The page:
Narrowboat AREandARE

From the 2009 & 2010 tantalising tales, traumas and stunning photographs of Barry (photographer) and Sandra (writer) from New Zealand aboard NB 'Northern Pride', to the stories of their 2013 return journey, purchase of 'AREandARE', progress on sustaining their live aboard continuous cruiser lifestyle, and Barry's quest to gain residency and 'Indefinite Leave to Remain' in UK ...

Monday 31 March 2014

Lock gate step-over disclaimer!

You have to be a little cautious when putting your words out into the world.

And I know this.

Every so often I write something that touches a nerve for someone, and yesterday's post was one of those.

While writing the story I recall thinking it would be a good idea to write some sort of disclaimer - I didn't want people to start stepping over lock gates willy nilly and then coming back and suggesting it was all my fault for encouraging such foolishness if something went awry!

But I forgot.

So thank you Martin, for commenting, and raising awareness of the fact that actually, the step-over, if you don't make it to the other side, can indeed be catastrophic. My imaginary 'catastrophising' was not out of context! Luckily when his wife didn't make it, she didn't damage herself too much - and it didn't stop her from boating in the future (but then they're 'can-do kiwis', whose resilience never fails to amaze me).

Whether you step-over the lock gates, or walk around the other end each time, is entirely your choice and responsibility - but you all know this of course ;-)

Sunday 30 March 2014

Stepping confidently over lock gates - when you think you can ...

You must know the saying by Henry Ford? "Whether you think you can, or think you can't, you're right."?

Well last Wednesday I proved it's correct - once again.

Many (I'd go as far as to say most) things we do, or don't do in life, depend on your chosen or conditioned mind-set. We can look at life as a struggle, and see the world as a 'scary place' (especially if you read the newspapers too much or watch the TV/news!). Or we can make a commitment to perceive it as an amazing adventure.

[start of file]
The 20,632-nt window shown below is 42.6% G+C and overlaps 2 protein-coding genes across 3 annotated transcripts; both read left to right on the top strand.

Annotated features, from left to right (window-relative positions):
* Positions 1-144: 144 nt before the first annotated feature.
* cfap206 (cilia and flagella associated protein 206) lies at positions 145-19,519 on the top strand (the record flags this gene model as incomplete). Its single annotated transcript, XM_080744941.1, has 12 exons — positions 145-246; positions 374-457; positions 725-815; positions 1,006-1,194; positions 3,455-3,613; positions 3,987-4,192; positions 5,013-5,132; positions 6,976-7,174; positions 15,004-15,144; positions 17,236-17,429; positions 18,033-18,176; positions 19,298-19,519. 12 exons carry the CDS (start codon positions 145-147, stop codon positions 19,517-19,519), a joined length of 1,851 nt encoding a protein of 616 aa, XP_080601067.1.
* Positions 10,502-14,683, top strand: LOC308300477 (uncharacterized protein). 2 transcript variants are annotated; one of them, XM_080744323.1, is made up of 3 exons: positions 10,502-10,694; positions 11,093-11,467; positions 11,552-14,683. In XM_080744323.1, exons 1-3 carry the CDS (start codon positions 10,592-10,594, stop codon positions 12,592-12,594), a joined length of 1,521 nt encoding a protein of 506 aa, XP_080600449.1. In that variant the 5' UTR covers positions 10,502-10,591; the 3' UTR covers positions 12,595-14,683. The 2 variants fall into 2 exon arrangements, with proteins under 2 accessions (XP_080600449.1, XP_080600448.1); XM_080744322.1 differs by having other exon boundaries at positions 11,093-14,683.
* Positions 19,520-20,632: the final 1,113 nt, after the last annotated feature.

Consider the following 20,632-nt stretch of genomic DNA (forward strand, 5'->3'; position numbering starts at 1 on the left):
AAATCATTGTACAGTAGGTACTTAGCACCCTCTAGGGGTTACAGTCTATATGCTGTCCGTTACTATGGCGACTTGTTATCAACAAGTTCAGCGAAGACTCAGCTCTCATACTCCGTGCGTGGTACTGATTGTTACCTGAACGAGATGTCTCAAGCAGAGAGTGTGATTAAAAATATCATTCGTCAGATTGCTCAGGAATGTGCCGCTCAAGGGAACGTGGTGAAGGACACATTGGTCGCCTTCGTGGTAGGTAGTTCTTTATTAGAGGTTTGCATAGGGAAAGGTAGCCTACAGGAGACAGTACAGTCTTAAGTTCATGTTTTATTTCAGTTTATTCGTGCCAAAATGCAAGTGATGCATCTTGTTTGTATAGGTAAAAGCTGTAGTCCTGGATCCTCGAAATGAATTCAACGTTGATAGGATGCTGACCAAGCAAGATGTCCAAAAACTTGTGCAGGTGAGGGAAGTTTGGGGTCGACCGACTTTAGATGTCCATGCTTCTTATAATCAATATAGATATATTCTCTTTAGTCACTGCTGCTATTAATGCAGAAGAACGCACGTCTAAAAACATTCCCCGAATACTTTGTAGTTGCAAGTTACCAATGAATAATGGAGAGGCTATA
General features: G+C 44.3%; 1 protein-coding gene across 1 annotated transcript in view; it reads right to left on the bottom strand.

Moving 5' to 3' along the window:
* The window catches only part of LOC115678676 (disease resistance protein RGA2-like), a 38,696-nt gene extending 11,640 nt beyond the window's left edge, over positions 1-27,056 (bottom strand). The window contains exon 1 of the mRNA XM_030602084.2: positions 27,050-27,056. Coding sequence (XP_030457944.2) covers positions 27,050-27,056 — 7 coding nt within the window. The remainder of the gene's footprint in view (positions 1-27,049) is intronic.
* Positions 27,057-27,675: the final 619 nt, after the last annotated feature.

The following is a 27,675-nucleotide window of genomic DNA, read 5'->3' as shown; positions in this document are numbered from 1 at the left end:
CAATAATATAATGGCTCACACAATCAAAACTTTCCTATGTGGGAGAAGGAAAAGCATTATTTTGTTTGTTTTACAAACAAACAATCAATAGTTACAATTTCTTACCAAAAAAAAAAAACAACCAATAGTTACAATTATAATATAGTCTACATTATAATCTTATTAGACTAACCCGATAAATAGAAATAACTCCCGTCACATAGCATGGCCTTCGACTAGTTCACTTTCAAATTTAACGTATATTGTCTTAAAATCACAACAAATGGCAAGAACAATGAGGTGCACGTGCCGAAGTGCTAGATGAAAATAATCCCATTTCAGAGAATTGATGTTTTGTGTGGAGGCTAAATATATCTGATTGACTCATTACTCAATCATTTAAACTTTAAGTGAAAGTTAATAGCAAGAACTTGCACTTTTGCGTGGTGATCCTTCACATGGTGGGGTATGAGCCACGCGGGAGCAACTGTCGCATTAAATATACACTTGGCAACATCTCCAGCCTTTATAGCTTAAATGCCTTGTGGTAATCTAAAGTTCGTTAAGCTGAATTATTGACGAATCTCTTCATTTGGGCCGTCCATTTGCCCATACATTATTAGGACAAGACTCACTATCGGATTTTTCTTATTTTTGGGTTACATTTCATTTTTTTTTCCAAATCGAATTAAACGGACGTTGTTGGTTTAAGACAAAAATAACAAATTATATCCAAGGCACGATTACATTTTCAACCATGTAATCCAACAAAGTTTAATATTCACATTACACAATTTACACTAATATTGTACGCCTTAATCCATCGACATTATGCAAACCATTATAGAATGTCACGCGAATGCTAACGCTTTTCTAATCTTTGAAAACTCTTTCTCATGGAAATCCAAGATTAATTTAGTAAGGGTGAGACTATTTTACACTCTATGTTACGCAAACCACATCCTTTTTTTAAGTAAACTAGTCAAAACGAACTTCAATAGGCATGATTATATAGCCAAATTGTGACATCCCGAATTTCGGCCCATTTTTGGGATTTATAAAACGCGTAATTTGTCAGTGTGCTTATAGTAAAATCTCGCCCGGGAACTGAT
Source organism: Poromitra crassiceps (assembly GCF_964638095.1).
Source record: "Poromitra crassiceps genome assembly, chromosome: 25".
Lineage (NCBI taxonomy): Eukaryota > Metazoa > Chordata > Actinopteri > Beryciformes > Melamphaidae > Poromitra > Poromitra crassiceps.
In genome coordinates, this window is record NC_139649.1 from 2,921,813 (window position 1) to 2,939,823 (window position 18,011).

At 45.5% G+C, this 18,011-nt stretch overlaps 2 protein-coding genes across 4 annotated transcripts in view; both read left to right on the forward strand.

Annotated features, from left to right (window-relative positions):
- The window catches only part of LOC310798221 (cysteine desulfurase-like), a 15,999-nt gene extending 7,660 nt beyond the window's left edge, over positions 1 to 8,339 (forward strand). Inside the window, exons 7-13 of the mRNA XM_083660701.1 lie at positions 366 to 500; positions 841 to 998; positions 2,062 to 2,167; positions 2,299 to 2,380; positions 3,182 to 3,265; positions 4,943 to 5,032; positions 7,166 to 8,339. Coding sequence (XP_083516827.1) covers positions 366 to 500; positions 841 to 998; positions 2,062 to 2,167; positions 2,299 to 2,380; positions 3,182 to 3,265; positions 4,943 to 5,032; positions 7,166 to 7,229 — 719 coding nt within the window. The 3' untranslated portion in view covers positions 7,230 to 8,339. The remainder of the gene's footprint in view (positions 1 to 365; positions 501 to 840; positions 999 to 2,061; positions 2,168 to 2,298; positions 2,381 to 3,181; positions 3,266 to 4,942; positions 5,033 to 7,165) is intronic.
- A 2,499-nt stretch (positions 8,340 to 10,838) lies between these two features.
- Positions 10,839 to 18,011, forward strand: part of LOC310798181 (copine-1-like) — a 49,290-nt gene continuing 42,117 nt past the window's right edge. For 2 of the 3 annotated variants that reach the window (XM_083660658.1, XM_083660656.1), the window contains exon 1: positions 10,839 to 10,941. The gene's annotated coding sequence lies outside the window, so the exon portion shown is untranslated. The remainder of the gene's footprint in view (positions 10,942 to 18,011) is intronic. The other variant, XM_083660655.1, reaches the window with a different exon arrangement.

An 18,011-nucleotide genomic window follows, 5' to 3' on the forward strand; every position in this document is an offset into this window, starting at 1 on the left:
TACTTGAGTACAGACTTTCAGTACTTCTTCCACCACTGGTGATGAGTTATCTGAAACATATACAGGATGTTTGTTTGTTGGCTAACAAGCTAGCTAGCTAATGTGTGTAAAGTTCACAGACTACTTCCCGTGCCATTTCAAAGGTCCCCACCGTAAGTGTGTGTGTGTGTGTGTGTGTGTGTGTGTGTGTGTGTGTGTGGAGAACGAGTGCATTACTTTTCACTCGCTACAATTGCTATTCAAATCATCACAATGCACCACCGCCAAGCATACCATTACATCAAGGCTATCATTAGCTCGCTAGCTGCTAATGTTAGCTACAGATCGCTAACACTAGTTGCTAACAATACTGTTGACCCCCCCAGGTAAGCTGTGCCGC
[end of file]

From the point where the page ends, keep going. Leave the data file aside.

Often challenging, occasionally painful, usually interesting, frequently fulfilling and wrapped in wonder.

I'd decided to 'let' Barry off the stern to do a few locks - well we did have 17 to ascend to get to Market Drayton!

Knowing how Barry likes to step over the one open lock gate, rather than walk all the way around the opposite ones, to open the paired one (are you still with me?!), that morning my mind began playing all sorts of silly tricks on me.

I saw this picture of Barry stepping over the gate, but missing or slipping and ending up dropping with a splash into the canal below. He'd likely be holding his camera (where it normally resides when he's locking!), and didn't quite balance well enough.

The next scene in my made-up mind-movie was Areandare moving towards him, me trying with all my might to reverse or stop her, but not being able to and driving right over him.

Talk about catastrophising! (I know, it's not a word, but I think it should be!).

We laughed about it, but I knew it was something I'd feared in the past, which was why it was coming back to haunt me.

Sure enough, at every lock Barry gaily and confidently stepped across the gates. It certainly saves time. I just averted my gaze and focussed on the steering which was a challenge at times in the narrow locks, but I didn't scrape the new bottom too much ...

The lovely lock-side cottage in Audlem

Oo-er Sandra, you're a bit close to the side there (they're rather a snug fit along here)

Lining up for the lock - with the pressure of the side overflows, you have to over compensate. Not as easy as it looks ...

An arty shot!

Some of the locks are very close together - and I had to pass other boats mid-way between which was interesting!

No problem - though why is he looking at me in amazement? Is it because women are rarely at the tiller? Or is he eyeing up Barry's top boxes?

A training boat along the route - an ideal place to learn the intricacies of locking!

And another one safely passed

Evidence of bygone days - markings under bridges from ropes attached to the horses, which used to pull the working boats along the cut

Almost time to swap roles ...

Yet another half dosey doe (for the barn dancers amongst you!)

Another female in charge of the driving - good to see

Just enough room for a 'narrow' boat!

There's a lotta locks Cilla!

Having some fun in the water